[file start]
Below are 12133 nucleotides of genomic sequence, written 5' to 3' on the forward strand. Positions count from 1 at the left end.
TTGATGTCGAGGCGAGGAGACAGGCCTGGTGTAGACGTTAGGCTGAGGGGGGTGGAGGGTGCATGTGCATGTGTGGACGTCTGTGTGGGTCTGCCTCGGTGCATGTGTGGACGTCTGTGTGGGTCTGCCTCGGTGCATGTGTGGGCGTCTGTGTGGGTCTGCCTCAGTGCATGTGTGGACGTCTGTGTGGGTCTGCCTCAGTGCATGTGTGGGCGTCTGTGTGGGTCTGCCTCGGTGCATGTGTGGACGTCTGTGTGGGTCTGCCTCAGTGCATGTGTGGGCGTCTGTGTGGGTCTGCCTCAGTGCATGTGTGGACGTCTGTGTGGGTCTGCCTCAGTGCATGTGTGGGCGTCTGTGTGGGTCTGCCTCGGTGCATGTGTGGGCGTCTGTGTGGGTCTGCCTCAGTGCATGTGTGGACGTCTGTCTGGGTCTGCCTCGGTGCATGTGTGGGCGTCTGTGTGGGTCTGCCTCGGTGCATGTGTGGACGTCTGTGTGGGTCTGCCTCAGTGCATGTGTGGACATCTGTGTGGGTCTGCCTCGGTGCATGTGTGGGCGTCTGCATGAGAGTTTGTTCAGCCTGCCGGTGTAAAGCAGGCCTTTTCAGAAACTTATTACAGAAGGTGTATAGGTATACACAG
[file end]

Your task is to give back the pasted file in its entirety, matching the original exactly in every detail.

Below are 12133 nucleotides of genomic sequence, written 5' to 3' on the forward strand. Positions count from 1 at the left end.
TTGATGTCGAGGCGAGGAGACAGGCCTGGTGTAGACGTTAGGCTGAGGGGGGTGGAGGGTGCATGTGCATGTGTGGACGTCTGTGTGGGTCTGCCTCGGTGCATGTGTGGACGTCTGTGTGGGTCTGCCTCGGTGCATGTGTGGGCGTCTGTGTGGGTCTGCCTCAGTGCATGTGTGGACGTCTGTGTGGGTCTGCCTCAGTGCATGTGTGGGCGTCTGTGTGGGTCTGCCTCGGTGCATGTGTGGACGTCTGTGTGGGTCTGCCTCAGTGCATGTGTGGGCGTCTGTGTGGGTCTGCCTCAGTGCATGTGTGGACGTCTGTGTGGGTCTGCCTCAGTGCATGTGTGGGCGTCTGTGTGGGTCTGCCTCGGTGCATGTGTGGGCGTCTGTGTGGGTCTGCCTCAGTGCATGTGTGGACGTCTGTCTGGGTCTGCCTCGGTGCATGTGTGGGCGTCTGTGTGGGTCTGCCTCGGTGCATGTGTGGACGTCTGTGTGGGTCTGCCTCAGTGCATGTGTGGACATCTGTGTGGGTCTGCCTCGGTGCATGTGTGGGCGTCTGCATGAGAGTTTGTTCAGCCTGCCGGTGTAAAGCAGGCCTTTTCAGAAACTTATTACAGAAGGTGTATAGGTATACACAG